Chesterfield County officials on Wednesday announced a new Falling Creek Middle School and a brand new middle school to be located along the western U.S. Route 360 Hull Street Road corridor, facilities that are to welcome students for the 2024-25 school year.
The two schools are estimated to cost about $65 million each, with the county planning to pay off the expenses with bonds.
One of the schools would be built on county-owned property in Upper Magnolia Green and would relieve capacity issues at Tomahawk Creek Middle School while replacing Falling Creek Middle. The school also would bring a larger and more modern building to the area.
“I’m just thrilled, thrilled about this project for our students and our families in that community,” School Board member Debbie Bailey said Wednesday night during a work session with school and county officials.
Bailey, who represents the Dale District, added: “Now is the right time to replace Falling Creek Middle School, to give those students and those families their 21st-century building, and to give them the space and to get out of the trailers.”
To pay the total of $130 million for the two projects, county and school officials would make a one-time $27 million payment to the school system’s supplemental retirement plan. The one-time funding would fully fund the retirement plan ahead of schedule, allowing for the school system’s funding to be transferred and pay off the construction bonds.
“That may not be enough to cover both of the facilities. ... We will figure out a way once we get those hard numbers in to fill in any of that gap around the $130 million,” said Matt Harris, a deputy county administrator.
Fully funding the retirement plan would free up roughly $11 million annually in the school system’s operating budget, Harris said. Of that $11 million, about $7 million would be used to pay down the $130 million construction costs, while the rest would be used for other priorities.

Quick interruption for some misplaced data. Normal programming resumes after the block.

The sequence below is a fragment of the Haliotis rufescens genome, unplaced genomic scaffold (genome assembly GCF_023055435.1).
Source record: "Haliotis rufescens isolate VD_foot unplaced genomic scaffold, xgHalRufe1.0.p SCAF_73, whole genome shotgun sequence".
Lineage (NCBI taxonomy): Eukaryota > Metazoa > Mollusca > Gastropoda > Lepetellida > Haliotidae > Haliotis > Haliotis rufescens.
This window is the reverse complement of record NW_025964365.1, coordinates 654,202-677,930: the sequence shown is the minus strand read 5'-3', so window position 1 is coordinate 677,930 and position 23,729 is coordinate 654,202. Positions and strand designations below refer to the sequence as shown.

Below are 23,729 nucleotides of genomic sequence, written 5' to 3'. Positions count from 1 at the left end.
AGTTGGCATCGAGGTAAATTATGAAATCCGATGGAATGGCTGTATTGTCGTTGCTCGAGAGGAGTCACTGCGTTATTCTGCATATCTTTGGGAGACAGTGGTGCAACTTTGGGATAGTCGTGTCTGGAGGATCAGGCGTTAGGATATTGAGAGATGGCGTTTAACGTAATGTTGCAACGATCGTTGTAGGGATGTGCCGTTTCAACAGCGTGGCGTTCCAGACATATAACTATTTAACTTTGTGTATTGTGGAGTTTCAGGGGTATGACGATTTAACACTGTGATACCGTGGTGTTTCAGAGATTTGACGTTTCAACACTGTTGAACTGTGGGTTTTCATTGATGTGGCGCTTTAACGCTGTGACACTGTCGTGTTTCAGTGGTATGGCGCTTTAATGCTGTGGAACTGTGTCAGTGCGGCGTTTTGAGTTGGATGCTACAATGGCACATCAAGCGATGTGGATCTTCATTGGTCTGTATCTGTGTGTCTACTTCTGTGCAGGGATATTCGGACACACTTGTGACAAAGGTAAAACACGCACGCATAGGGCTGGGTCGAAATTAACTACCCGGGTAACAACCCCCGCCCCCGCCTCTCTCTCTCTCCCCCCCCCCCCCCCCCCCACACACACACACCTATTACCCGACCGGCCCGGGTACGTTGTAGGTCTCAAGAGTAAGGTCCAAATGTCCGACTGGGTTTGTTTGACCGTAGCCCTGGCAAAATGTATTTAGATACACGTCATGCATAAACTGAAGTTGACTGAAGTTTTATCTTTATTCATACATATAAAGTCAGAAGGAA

The $130 million would increase the bond total in the school system’s November 2022 referendum to $450 million, with $300 million to schools and $150 million for the county. The final numbers and projects are slated to be finalized in the upcoming cycle for the county’s capital improvement program.
The referendum was delayed by a year because of the coronavirus pandemic’s financial impact on the county.
When county voters approved bonds in a November 2013 referendum, $304 million went to finance school building improvements and $49 million to replace the county’s emergency communications system. However, as construction began, the school system’s funding increased from $304 million to $402 million, allowing for schools to be replaced instead of renovated. The 2013 bond referendum paid for two school renovations, a brand new school and six replacements.
Next week, the Chesterfield School Board is expected to vote on the middle school construction projects. Later this month, the Board of Supervisors will hold a public hearing regarding the proposed bonds.